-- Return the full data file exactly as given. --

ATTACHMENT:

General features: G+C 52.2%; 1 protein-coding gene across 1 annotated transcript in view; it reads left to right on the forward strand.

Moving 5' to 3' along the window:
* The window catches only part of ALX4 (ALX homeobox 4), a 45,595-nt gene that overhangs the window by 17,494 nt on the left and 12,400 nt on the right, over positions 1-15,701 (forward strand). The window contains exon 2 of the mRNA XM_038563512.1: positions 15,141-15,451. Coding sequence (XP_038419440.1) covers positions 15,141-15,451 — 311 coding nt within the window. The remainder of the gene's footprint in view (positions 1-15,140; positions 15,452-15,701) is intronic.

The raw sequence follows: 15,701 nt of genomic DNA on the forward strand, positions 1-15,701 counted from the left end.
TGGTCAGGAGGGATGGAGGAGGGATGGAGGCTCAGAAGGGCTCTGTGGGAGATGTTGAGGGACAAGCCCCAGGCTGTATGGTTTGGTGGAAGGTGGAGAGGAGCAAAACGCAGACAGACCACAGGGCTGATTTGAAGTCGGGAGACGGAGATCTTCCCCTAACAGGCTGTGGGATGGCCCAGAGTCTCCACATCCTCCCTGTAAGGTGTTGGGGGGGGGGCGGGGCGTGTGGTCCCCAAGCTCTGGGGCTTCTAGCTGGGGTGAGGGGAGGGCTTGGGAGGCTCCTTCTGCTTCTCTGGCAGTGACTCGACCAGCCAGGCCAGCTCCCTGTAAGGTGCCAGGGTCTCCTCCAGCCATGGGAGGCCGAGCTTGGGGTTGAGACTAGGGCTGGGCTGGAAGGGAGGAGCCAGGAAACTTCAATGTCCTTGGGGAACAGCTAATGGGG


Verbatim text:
General features: G+C 52.2%; 1 protein-coding gene across 1 annotated transcript in view; it reads left to right on the forward strand.

Moving 5' to 3' along the window:
* The window catches only part of ALX4 (ALX homeobox 4), a 45,595-nt gene that overhangs the window by 17,494 nt on the left and 12,400 nt on the right, over positions 1-15,701 (forward strand). The window contains exon 2 of the mRNA XM_038563512.1: positions 15,141-15,451. Coding sequence (XP_038419440.1) covers positions 15,141-15,451 — 311 coding nt within the window. The remainder of the gene's footprint in view (positions 1-15,140; positions 15,452-15,701) is intronic.

The raw sequence follows: 15,701 nt of genomic DNA on the forward strand, positions 1-15,701 counted from the left end.
TGGTCAGGAGGGATGGAGGAGGGATGGAGGCTCAGAAGGGCTCTGTGGGAGATGTTGAGGGACAAGCCCCAGGCTGTATGGTTTGGTGGAAGGTGGAGAGGAGCAAAACGCAGACAGACCACAGGGCTGATTTGAAGTCGGGAGACGGAGATCTTCCCCTAACAGGCTGTGGGATGGCCCAGAGTCTCCACATCCTCCCTGTAAGGTGTTGGGGGGGGGGCGGGGCGTGTGGTCCCCAAGCTCTGGGGCTTCTAGCTGGGGTGAGGGGAGGGCTTGGGAGGCTCCTTCTGCTTCTCTGGCAGTGACTCGACCAGCCAGGCCAGCTCCCTGTAAGGTGCCAGGGTCTCCTCCAGCCATGGGAGGCCGAGCTTGGGGTTGAGACTAGGGCTGGGCTGGAAGGGAGGAGCCAGGAAACTTCAATGTCCTTGGGGAACAGCTAATGGGG